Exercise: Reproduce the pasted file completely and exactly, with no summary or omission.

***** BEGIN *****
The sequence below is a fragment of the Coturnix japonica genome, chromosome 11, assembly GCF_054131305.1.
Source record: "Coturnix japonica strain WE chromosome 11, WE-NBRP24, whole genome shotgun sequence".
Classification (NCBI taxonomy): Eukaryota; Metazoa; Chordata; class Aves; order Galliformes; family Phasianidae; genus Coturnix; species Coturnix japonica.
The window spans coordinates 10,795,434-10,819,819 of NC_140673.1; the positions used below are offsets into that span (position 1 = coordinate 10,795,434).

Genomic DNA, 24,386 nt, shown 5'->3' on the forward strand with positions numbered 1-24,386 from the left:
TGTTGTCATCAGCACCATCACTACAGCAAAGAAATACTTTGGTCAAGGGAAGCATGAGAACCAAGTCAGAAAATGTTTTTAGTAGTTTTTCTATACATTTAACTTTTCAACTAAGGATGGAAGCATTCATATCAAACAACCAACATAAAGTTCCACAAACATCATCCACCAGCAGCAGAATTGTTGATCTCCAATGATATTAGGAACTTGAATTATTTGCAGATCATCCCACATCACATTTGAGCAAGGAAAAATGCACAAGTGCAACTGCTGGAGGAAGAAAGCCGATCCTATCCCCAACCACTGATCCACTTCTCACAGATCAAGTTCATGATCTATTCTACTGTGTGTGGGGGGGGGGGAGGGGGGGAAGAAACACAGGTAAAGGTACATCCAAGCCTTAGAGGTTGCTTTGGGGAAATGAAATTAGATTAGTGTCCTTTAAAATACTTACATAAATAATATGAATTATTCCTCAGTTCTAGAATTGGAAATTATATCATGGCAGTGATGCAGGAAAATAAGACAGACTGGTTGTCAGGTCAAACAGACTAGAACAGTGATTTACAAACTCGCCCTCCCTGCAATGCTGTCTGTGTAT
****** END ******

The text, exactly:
The sequence below is a fragment of the Coturnix japonica genome, chromosome 11, assembly GCF_054131305.1.
Source record: "Coturnix japonica strain WE chromosome 11, WE-NBRP24, whole genome shotgun sequence".
Classification (NCBI taxonomy): Eukaryota; Metazoa; Chordata; class Aves; order Galliformes; family Phasianidae; genus Coturnix; species Coturnix japonica.
The window spans coordinates 10,795,434-10,819,819 of NC_140673.1; the positions used below are offsets into that span (position 1 = coordinate 10,795,434).

Genomic DNA, 24,386 nt, shown 5'->3' on the forward strand with positions numbered 1-24,386 from the left:
TGTTGTCATCAGCACCATCACTACAGCAAAGAAATACTTTGGTCAAGGGAAGCATGAGAACCAAGTCAGAAAATGTTTTTAGTAGTTTTTCTATACATTTAACTTTTCAACTAAGGATGGAAGCATTCATATCAAACAACCAACATAAAGTTCCACAAACATCATCCACCAGCAGCAGAATTGTTGATCTCCAATGATATTAGGAACTTGAATTATTTGCAGATCATCCCACATCACATTTGAGCAAGGAAAAATGCACAAGTGCAACTGCTGGAGGAAGAAAGCCGATCCTATCCCCAACCACTGATCCACTTCTCACAGATCAAGTTCATGATCTATTCTACTGTGTGTGGGGGGGGGGGAGGGGGGGAAGAAACACAGGTAAAGGTACATCCAAGCCTTAGAGGTTGCTTTGGGGAAATGAAATTAGATTAGTGTCCTTTAAAATACTTACATAAATAATATGAATTATTCCTCAGTTCTAGAATTGGAAATTATATCATGGCAGTGATGCAGGAAAATAAGACAGACTGGTTGTCAGGTCAAACAGACTAGAACAGTGATTTACAAACTCGCCCTCCCTGCAATGCTGTCTGTGTAT